Lind: And the rest of that stuff that we did, a lot of that stuff that we did on those albums was songs that we played LIVE, so , there wasn’t a lot of rehearsing to be had…like, “Have Love Will Travel,” we always played that, and so, we’re standing in the studio with our instruments and said, “Well, what do ya want to do?” “Oh, I don’t know…how ‘bout, “Have Love Will Travel”?” “OK! Two three four!” We did it and laid it all down in ONE take!
And we play it NOW and it gets HUGE results.
And there’s been a number of commercials [that have used that song.] As a matter of fact, Jerry came up with, “Shot Down” and we just…”Shot Down” is in one of those…it’s in that new Tom Cruise spy movie that’s out now and is all over the place…”Night and Day”….”Shot Down” is in it….
But yeah, in those days, we didn’t take credit. It was like, “Psycho, written by Jerry.” Well, it was actually written by ALL of us. Bob had a big part in it, BIG part in it. And “Shot Down” for instance, Jerry wrote the words, but Larry came up with the (he makes a noise like a musical instrument here) stuff… but in those days, we just credited the writer.
Like for instance the two that I wrote, “Cheap Shades” and “Don’t Back Down”, that’s fifty-fifty. And a lot of times, Larry will play something…he’ll play a riff…and he’ll say, “You think you can write words to this?” And I’ll say, “Well, play a little bit more.” And he’ll play it and I’ll say, “Yeah, I think I can, actually.” And actually, that’s how, “Don’t Back Down” came to be.
Tangents: That makes more sense, too, when you hear those records. Because it seems like all of you guys had volume and were creating the sound together.
Lind: Yeah, we all did. But a lot of those songs, like, you know, “Dirty Robber”, that was a Wailers song but we played it in all our gigs. And, “Hey! Let’s put Dirty Robber in there! And we did and off we went. The “One-Take-Sonics”
The difference was , and Larry REALLY should have gotten some credit, we had to credit Richard Berry and the Pharaohs, who originally wrote “Louie Louie” But in those days everyone was playing Louie Louie in the standard one/four/five. And we were playing it THAT WAY, too, but we were gonna play it in the studio..and we were doing it in the studio and we always, in those days, the promoters always got cheap studio time. MIDNIGHT TO FIVE! So we’re there, four o’clock in the studio and we’re all totally exhausted, and so we took a break and Larry and Jerry went outside, and sat on a log out right in front of the studio where the cars were parked against. And Larry thought, “Well, why are we doing it, ONE/FOUR/FIVE? Maybe we can do it in a DIFFERENT progression and make it sound a little bit weirder?!” And so he came back in the studio and he said, “Hey guys, I wanna try something,“ and that’s how OUR version of Louie Louie came to be. There is a book called, “Louie Louie,” and the guy who wrote it said, “Of the fifty versions of Louie Louie, no one can touch the Sonics version.” That’s just strictly because Larry thought, “Well, WHY do we have to do it like everybody else? Maybe I can think of something else!” And he DID! You gotta give him full credit for that!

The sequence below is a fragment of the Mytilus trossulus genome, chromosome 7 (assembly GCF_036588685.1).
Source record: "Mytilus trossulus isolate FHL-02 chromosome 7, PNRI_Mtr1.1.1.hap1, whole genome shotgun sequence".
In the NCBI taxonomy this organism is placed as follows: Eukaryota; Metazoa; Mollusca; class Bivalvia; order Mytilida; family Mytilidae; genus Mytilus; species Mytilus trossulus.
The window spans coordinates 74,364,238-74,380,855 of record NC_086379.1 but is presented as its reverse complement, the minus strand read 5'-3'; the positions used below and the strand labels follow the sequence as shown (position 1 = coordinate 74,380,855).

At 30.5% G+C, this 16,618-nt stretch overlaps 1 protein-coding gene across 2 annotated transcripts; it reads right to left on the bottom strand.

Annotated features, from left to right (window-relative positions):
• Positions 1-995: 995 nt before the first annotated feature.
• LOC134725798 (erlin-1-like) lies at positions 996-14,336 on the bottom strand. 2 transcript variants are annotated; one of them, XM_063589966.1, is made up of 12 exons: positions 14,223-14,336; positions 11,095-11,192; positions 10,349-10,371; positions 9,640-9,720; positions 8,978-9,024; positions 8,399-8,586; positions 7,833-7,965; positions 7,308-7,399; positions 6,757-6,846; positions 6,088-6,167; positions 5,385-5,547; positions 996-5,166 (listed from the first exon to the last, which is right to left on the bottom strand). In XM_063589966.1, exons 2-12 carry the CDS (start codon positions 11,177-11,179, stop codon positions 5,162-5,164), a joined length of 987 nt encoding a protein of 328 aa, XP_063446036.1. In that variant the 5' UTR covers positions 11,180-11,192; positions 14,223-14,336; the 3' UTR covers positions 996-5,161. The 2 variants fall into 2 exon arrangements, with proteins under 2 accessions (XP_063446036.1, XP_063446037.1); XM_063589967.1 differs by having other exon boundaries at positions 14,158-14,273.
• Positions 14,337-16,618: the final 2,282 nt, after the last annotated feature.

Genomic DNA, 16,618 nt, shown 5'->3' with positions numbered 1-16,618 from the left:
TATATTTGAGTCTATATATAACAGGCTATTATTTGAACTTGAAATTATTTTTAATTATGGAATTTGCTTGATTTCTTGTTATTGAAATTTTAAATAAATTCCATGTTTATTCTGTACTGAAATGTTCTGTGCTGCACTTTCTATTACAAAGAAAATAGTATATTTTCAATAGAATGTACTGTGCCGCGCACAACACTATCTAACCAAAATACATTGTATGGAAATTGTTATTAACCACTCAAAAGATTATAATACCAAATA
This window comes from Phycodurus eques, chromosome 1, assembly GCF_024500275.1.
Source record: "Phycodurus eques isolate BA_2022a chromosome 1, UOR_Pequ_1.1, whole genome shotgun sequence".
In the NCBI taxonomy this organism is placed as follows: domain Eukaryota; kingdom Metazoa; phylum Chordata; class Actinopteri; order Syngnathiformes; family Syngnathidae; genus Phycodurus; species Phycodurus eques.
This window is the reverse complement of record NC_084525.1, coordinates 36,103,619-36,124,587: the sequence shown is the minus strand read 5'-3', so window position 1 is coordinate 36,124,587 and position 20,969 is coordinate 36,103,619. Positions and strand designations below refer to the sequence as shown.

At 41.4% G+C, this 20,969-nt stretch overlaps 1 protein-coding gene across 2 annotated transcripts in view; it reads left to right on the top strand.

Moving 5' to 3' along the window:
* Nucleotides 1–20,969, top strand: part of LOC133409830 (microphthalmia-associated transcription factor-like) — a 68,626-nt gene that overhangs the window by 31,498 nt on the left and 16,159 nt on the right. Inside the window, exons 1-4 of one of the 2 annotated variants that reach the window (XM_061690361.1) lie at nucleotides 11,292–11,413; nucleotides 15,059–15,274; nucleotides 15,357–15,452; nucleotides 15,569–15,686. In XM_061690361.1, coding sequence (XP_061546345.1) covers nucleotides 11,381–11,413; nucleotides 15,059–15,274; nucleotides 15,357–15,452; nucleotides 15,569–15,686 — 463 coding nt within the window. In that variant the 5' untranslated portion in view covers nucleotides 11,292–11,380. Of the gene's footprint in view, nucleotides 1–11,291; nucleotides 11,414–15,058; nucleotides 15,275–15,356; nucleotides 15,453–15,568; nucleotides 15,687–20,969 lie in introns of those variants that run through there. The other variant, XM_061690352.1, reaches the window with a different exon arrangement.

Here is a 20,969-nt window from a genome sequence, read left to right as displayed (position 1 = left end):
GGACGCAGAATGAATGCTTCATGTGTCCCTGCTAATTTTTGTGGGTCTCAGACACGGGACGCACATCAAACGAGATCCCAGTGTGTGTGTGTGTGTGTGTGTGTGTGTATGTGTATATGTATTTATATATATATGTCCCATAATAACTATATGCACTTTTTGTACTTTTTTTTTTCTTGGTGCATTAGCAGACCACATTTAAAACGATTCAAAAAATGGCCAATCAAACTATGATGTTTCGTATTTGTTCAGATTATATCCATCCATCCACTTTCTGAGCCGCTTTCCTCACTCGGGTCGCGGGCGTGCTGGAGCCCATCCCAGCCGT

Tangents: Wow. Was the whole midnight to five sort of a regular thing with you guys?
Lind: No, our first couple of sessions were MORNING sessions. You know that time when we went in there and played, “The Witch” too fast. Then it turned out to be a hit record, ya know! But, yeah, we got some cheap studio time. And you know, when I was working in Los Angeles as a director, I used to do commercials, and training films and stuff. …and we’d have to go in edit them. And we’d go into an editing facility…and the producers that I used to work with, they’d do that kind of thing. ”Alright, we’re gonna BE there at 11:30 and we’re gonna work straight through til 6:30 a.m. because it’s cheaper!” But the Sonics gave me an introduction into how to try to think straight at 3:30 in the morning!
Tangents: I love that you guys open with, “He’s Waitin’” That’s still one of my all-time favourite songs.
Lind: Oh, great! And you know the thing that is interesting about us and our original songs, is that in those days without even knowing that we were doing it, we kinda trapped lightning in a bottle. They sound as good as they did back then, they have a life. They’re not antiquated. It’s not like we’re playing some two-stringed, Fender Stratocaster, surfin’ song, they work TODAY!
We never played “Cinderella.” ”Cinderella” was a studio job. We never played it live.
We started playing it live three years ago, and we play it every show. We start our shows with three songs in rapid succession: “He’s Waiting”, “Money” and “Cinderella,” we just go from to the other like it’s just one big song to get the energy up…and then after “Cinderella” we take a break and get a drink of water and say hi to the crowd and so forth.
But those are our three openers. And, “He’s Waiting” and “Cinderella” are two of the three…and obviously those are originals.
Tangents: Wow, that’s cool. That’s the thing that always struck me, you were killin’ covers but your originals were just stunning!
Lind: Well there was some stuff that we regret doing (laughter), like, “Skinny Minny” and “Dirty old Man,” we cringe when we… that was done at four o’clock in the morning. “Well we gotta do somethin’, let’s stick something’ on here!”
“Skinny Minny,” we would play that at concerts. Like we opened for The Kinks a couple of times and we were big fans of The Kinks and we opened for The Beach Boys a half a dozen times, and there was crowd participation. We’d tell the crowd, “HEY! When you hear THIS….” You know..all bands do that! And so it worked really good at show, so there we were in the studio at four o’clock and we had to do something! Well, let’s stick “Skinny Minny” on there! Okay! So we did. Well, it was horrible. And we regret doing it! But what are ya gonna do.